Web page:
Scientific Realism in the Wild: An Empirical Study of Seven Sciences and HPS

Philosophy of Science (forthcoming)
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Abstract
We report the results of a study that investigated the views of researchers working in seven scientific disciplines (physics, chemistry, biology, economics, psychology, sociology, and anthropology) and in HPS (N = 1,798) in regard to four hypothesized dimensions of scientific realism. Among other things, we found (i) that natural scientists tended to express more strongly realist views than social scientists, (ii) that social scientists working in fields where quantitative methods predominate tended to express more strongly realist views than social scientists working in fields where qualitative methods are more common, (iii) that HPS scholars tended to express more anti-realist views than natural scientists, aligning themselves with social scientists working in fields where qualitative methods are more common, (iv) that van Fraassen’s characterization of scientific realism failed to cluster with more standard characterizations, (v) that a van Fraassen-style anti-realism is significantly more popular among scientists and HPS scholars than more standard forms of anti-realism, and (vi) that while those who endorsed the No-Miracles Argument were more likely to endorse scientific realism, those who endorsed the Pessimistic Induction were no more or less likely to endorse anti-realism.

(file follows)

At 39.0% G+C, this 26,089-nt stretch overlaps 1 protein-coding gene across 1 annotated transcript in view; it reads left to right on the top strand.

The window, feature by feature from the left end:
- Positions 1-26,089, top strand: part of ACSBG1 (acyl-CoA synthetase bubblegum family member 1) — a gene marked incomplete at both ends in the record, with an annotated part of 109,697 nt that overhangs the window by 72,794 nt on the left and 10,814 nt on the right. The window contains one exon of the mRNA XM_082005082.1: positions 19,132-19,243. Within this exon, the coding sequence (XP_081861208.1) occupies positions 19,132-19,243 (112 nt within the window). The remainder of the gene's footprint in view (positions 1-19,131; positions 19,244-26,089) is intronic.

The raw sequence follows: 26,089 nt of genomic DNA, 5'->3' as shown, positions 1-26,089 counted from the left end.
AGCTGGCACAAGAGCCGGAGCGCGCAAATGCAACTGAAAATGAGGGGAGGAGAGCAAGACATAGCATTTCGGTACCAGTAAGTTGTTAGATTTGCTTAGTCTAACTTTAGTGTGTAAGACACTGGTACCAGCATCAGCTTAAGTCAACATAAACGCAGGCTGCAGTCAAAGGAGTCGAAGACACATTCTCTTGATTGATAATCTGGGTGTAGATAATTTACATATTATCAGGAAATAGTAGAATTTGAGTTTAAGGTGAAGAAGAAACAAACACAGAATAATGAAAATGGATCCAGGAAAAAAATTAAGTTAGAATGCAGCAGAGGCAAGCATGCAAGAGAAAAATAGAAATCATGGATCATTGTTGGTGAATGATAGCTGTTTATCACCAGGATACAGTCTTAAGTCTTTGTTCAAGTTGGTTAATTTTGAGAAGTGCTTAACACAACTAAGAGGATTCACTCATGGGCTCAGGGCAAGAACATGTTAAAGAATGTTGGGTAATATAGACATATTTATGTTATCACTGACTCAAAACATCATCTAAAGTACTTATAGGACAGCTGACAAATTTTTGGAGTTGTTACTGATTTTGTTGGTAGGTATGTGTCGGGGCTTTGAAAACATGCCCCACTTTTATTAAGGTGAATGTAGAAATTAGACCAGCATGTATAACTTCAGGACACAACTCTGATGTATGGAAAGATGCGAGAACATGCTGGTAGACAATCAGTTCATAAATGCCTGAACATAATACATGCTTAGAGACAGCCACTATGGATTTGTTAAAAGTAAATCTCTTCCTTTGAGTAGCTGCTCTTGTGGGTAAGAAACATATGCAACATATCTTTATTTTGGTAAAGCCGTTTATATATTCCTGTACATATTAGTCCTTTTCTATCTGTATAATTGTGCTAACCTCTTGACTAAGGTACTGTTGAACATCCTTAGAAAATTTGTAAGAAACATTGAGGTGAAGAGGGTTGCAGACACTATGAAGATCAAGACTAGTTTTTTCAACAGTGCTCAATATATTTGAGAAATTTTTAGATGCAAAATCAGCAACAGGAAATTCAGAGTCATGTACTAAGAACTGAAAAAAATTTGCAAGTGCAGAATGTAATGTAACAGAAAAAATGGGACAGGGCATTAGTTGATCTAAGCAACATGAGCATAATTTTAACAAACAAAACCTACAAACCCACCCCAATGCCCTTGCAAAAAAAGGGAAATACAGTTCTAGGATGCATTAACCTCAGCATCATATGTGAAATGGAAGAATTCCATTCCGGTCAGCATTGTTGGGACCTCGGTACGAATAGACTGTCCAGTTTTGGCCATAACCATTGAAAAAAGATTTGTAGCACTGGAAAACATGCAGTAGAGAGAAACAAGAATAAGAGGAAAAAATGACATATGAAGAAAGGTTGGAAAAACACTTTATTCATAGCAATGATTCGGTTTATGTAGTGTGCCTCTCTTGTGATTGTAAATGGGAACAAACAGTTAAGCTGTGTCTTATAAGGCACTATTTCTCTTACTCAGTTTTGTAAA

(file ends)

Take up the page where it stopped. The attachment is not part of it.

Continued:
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Archival date: 2019-06-11
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